The line of succession determines who will become monarch in Britain when the reigning king or queen dies.
Queen Elizabeth II is currently the longest serving monarch, her time as sovereign lasting more than 65 years.
Succession is not just a matter of convention, but is in place by law, as it is determined by the Act of Settlement of 1701.
When Elizabeth II dies, Prince Charles will become King. The process is automatic - he will be the king the second the Queen dies.
However a number of conventions will be followed in order to install him as the king.
For now, Charles is the heir to the throne, the longest serving heir there has ever been.
His son William is the second in line to the throne. Before William had children, Charles’s second son Prince Harry was third in line.
However Harry was displaced by Prince George, then Princess Charlotte and Prince Louis, who are third, fourth and fifth in line.
Before 2011, men took precedence over women in the line of succession, which meant women could be moved down the line by their younger brothers.
This happened to Princess Anne and to Lady Louise Windsor, but the UK government changed the law before Prince William and Kate had children.
It means Charlotte remains in line at fourth, and her children will also be higher up in line to the throne than Anne’s children are. Louis is fifth in line.
Harry is now sixth in line, and his son Archie is seventh.
Their positions in line to the throne do not change based on whether they are working royals or not - so the fact that Harry and Meghan opted to leave their senior roles behind does not have any impact.
The lack of royal title for their son doesn’t change anything either - Archie is still seventh.
After Harry and his son, the line goes back to the children of the Queen, starting with Prince Andrew, because Anne was bumped down by her younger brothers.
Andrew is eighth, and his children, Princesses Beatrice and Eugenie, are ninth and tenth. They stay where they are because they don’t have any male siblings.
Prince Edward, the Queen’s youngest son, is 11th, and his son James, the Viscount Severn, is 12th. James’s older sister Lady Louise Windsor, is 13th.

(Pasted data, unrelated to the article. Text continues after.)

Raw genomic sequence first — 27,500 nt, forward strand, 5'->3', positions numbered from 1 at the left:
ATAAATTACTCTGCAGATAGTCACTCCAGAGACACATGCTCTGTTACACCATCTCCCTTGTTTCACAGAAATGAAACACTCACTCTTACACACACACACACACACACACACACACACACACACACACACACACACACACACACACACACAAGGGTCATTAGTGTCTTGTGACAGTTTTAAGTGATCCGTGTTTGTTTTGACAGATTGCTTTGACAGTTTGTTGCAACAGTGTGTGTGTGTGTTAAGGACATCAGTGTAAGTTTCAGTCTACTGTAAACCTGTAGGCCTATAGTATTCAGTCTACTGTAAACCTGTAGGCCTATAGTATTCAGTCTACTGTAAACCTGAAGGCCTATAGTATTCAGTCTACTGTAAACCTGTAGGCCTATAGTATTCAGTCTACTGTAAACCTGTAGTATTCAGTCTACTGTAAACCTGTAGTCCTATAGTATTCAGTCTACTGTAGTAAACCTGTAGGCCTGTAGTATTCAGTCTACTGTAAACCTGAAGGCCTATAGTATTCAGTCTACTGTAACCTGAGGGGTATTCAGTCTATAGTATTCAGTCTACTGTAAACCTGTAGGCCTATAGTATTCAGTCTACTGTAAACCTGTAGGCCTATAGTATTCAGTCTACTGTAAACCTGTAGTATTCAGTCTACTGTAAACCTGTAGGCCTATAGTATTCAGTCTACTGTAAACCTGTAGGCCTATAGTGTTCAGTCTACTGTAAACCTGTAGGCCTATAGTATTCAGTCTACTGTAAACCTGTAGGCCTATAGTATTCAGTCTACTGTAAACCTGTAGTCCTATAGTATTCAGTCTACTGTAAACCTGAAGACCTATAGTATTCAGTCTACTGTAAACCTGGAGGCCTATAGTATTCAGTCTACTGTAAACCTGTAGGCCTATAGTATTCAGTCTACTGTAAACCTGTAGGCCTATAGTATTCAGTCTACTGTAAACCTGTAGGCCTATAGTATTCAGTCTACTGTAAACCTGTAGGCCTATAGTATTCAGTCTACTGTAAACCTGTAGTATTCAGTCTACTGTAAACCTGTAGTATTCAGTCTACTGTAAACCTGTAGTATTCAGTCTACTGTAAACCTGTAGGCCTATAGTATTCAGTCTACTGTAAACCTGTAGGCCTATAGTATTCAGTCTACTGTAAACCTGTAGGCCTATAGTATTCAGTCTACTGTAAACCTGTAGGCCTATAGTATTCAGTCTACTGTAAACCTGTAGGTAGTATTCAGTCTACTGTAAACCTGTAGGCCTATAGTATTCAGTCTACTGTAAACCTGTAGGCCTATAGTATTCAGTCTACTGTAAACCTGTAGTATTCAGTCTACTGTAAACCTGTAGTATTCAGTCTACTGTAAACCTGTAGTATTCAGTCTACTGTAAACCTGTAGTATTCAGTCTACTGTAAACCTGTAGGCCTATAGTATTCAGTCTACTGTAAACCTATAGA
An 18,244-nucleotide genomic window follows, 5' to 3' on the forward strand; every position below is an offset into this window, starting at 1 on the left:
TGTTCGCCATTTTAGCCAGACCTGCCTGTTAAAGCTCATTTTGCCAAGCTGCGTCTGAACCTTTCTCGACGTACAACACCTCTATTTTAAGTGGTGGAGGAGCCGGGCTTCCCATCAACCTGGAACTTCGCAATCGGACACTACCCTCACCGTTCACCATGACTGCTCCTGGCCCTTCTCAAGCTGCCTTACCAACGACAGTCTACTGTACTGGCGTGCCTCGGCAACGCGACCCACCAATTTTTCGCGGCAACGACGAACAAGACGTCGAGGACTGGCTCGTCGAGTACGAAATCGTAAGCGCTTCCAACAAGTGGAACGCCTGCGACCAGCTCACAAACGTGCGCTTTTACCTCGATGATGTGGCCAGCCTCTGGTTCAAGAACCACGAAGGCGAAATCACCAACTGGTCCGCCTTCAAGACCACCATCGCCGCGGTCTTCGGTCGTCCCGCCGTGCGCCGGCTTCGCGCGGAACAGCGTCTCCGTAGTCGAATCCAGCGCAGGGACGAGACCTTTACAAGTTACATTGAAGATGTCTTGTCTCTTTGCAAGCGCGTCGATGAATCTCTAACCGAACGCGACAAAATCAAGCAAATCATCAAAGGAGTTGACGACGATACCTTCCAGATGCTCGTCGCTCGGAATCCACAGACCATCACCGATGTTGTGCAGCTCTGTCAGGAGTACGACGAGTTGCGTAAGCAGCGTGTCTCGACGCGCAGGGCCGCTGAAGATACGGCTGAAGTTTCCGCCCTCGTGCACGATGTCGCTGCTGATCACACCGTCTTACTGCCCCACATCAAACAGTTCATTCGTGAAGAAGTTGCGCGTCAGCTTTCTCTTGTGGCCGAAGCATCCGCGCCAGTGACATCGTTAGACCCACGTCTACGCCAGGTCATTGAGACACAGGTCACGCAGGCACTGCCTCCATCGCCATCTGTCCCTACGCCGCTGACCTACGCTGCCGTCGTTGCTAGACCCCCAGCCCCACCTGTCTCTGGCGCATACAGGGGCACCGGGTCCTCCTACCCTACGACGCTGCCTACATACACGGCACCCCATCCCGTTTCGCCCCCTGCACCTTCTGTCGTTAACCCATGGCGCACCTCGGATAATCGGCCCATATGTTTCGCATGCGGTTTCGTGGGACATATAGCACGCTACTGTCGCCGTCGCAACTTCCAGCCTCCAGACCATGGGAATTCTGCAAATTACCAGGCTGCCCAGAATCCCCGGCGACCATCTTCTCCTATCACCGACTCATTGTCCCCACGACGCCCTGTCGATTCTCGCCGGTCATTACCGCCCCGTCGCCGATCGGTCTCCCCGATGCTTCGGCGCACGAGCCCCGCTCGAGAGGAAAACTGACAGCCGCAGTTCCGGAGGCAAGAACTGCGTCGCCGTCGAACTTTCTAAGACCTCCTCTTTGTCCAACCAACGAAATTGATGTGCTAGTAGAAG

Princess Anne finally makes her appearance at 14th. Her children, Peter Phillips and Zara Tindall, like Archie, are in line to the throne even though they and their children don’t have royal titles.
That makes Phillips 15th in line, and his children, Savannah and Isla, are 16th and 17th.
Tindall is 18th and her children, Mia and Lena, are 19th and 20th.
Read more: Who was Prince Philip's other royal family?
After Tindall’s children, there are no more direct descendants of the Queen, so the line reverts to the other descendants of her father, King George VI.
The Queen had one younger sister, the late Princess Margaret. Her son, the Earl of Snowdon, is 21st in line, followed by his children, Charles Armstrong-Jones and Lady Margarita Armstrong-Jones at 22 and 23.
Margaret also had a daughter, Lady Sarah Chatto, who is position 24. Her two children, Samuel Chatto and Arthur Chatto, are 25 and 26.
The line of succession then has to go back again to the generation before the Queen. It reverts to the late King George VI’s younger siblings and their offspring, so the Queen’s cousins.
It includes people like the Duke of Gloucester, who is 27th, and the Duke of Kent, who is 37th. Their descendants make up the line below them.
The lowest ranking senior royal is Princess Alexandra, who is the Queen’s cousin. She is a working royal, and represents more than 100 charities and organisations as president or a patron.
She’s 53rd in line to the throne, with her children and grandchildren completing the line of succession from King George V.
No full list is kept as it’s incredibly unlikely there would be a need to determine succession after the 59th in line to the throne.
Some previous estimates have put more than 4,000 people somewhere in the line of succession.